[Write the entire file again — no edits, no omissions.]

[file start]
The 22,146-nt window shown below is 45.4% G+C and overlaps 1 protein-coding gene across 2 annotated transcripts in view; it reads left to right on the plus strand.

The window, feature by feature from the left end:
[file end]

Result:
The 22,146-nt window shown below is 45.4% G+C and overlaps 1 protein-coding gene across 2 annotated transcripts in view; it reads left to right on the plus strand.

The window, feature by feature from the left end: